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Published: August 16th 2012
Milan was simply an entry point. It just happened to be the closest city to Trieste into which Icelandair flies. Before I landed I had, I must admit, little intrinsic interest in seeing Milan. In my head it was associated with snobbish fashionista types – so very unlike me. Of course, I knew there were sights to be seen, just as in any Italian city. Indeed, Italy seems to have a surfeit outstanding urban centers to explore; it can be overwhelming just to think about it. But Milan wasn’t high on my list of Italian urban centers to see.
I should have known, then, that it would surprise me. By this point in my traveling career, I know, if not always put into practice, that I should not approach a new place with preconceived notions of what it will be like. Yes, Milan is a fashion center, and, yes, the Milanese are rather fashionable people (I felt quite the frump, coming off a week of outdoorsy meanderings in Iceland – complete with my hiking shoes and all-purpose travel pants). But I was immediately taken with the surprising grit of the city.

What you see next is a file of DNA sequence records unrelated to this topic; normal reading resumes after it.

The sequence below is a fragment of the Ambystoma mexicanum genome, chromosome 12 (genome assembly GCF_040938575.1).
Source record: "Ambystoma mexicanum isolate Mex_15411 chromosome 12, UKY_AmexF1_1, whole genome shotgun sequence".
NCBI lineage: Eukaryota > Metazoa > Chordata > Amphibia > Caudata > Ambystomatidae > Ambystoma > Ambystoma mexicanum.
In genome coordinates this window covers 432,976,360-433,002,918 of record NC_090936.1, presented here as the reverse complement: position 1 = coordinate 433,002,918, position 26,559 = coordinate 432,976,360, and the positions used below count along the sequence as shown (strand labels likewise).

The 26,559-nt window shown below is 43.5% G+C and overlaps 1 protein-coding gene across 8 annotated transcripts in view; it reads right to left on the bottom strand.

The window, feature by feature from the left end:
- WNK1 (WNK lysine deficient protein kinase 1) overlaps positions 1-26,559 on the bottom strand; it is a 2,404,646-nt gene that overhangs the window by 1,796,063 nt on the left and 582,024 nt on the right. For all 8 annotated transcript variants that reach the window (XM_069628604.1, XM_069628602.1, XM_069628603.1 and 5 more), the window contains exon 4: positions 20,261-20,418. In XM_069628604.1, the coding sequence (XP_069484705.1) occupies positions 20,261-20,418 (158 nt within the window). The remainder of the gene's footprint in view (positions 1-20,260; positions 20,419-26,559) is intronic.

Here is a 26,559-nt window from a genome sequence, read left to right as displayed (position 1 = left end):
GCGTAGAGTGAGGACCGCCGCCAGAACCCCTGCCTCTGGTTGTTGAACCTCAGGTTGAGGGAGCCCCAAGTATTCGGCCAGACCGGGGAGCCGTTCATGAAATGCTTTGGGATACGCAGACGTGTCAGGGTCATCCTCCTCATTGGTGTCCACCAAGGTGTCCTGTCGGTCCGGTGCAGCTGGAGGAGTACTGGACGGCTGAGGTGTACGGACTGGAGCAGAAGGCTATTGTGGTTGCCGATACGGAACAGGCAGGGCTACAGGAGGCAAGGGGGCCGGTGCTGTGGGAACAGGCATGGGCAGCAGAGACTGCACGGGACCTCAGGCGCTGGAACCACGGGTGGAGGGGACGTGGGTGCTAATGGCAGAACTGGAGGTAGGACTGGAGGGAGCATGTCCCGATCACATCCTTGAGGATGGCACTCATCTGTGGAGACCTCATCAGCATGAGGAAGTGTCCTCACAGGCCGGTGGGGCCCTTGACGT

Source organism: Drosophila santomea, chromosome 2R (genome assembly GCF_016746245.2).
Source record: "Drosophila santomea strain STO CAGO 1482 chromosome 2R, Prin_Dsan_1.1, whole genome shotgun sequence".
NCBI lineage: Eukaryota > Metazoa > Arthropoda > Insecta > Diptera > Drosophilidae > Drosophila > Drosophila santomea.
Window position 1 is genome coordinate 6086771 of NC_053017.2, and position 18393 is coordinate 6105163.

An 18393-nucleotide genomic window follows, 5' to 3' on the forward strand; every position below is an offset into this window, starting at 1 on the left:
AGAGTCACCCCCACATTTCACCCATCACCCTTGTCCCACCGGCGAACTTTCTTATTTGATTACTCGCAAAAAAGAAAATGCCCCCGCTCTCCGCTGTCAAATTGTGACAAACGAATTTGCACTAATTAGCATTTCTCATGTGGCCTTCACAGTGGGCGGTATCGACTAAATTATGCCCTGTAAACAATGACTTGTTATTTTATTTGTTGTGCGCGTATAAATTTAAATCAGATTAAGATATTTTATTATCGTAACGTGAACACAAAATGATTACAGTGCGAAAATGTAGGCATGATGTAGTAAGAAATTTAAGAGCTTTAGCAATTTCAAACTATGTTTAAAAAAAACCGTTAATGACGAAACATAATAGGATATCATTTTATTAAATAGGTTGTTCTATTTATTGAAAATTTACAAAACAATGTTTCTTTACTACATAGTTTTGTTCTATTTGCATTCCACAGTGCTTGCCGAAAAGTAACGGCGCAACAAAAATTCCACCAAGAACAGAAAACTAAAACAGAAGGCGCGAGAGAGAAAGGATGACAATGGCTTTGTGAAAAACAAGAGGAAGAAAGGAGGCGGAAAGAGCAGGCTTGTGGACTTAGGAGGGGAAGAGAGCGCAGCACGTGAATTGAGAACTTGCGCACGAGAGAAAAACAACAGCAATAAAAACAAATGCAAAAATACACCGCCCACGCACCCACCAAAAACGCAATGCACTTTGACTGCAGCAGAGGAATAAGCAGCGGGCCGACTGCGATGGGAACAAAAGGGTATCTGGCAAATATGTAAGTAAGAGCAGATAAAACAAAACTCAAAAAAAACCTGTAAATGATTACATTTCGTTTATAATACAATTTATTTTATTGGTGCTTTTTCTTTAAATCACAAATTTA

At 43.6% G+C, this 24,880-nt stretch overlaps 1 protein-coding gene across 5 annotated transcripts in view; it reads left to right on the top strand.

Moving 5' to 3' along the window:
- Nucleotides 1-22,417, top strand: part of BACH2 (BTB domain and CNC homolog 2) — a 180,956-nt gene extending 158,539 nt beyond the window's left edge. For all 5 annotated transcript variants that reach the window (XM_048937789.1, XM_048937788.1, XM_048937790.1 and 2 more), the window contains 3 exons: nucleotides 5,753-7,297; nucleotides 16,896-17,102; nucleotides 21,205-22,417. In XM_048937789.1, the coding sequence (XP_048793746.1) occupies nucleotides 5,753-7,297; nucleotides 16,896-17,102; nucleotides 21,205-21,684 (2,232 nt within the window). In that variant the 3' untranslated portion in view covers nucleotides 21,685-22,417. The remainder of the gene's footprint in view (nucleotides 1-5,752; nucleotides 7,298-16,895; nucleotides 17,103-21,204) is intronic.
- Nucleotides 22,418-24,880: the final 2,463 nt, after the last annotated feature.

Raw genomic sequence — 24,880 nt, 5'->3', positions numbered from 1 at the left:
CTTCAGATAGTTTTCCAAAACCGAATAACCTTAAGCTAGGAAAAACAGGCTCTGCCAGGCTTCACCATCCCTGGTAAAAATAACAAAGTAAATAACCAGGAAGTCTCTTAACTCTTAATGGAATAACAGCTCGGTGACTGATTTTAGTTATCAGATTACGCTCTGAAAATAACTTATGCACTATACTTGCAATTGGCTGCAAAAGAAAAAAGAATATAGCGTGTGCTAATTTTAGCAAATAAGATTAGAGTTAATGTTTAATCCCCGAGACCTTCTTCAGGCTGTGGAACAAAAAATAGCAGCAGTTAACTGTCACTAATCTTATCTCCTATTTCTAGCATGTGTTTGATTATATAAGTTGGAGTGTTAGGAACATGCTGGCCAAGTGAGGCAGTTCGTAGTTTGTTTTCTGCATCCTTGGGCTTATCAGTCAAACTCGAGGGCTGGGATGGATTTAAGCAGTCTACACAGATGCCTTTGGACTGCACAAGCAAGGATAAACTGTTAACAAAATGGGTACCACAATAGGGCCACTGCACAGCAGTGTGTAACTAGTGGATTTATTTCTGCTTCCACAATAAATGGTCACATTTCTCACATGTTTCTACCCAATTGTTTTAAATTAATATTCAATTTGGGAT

Milan is a place where astounding beauty, such
as the birthday cake fantasy of the Duomo, rests easily beside graffiti covered alleyways. Where men in impeccable suits and punkish kids rub elbows at the café bars while sipping their morning macchiatos. Where architectural remnants from as far back as the Roman era jostle with ultra modern constructions of concrete and glass (such as the Museo Novocento, which stands directly across from the Duomo).
In the end, I had only one full day in Milan. But I left feeling I could come back – that I would WANT to come back.
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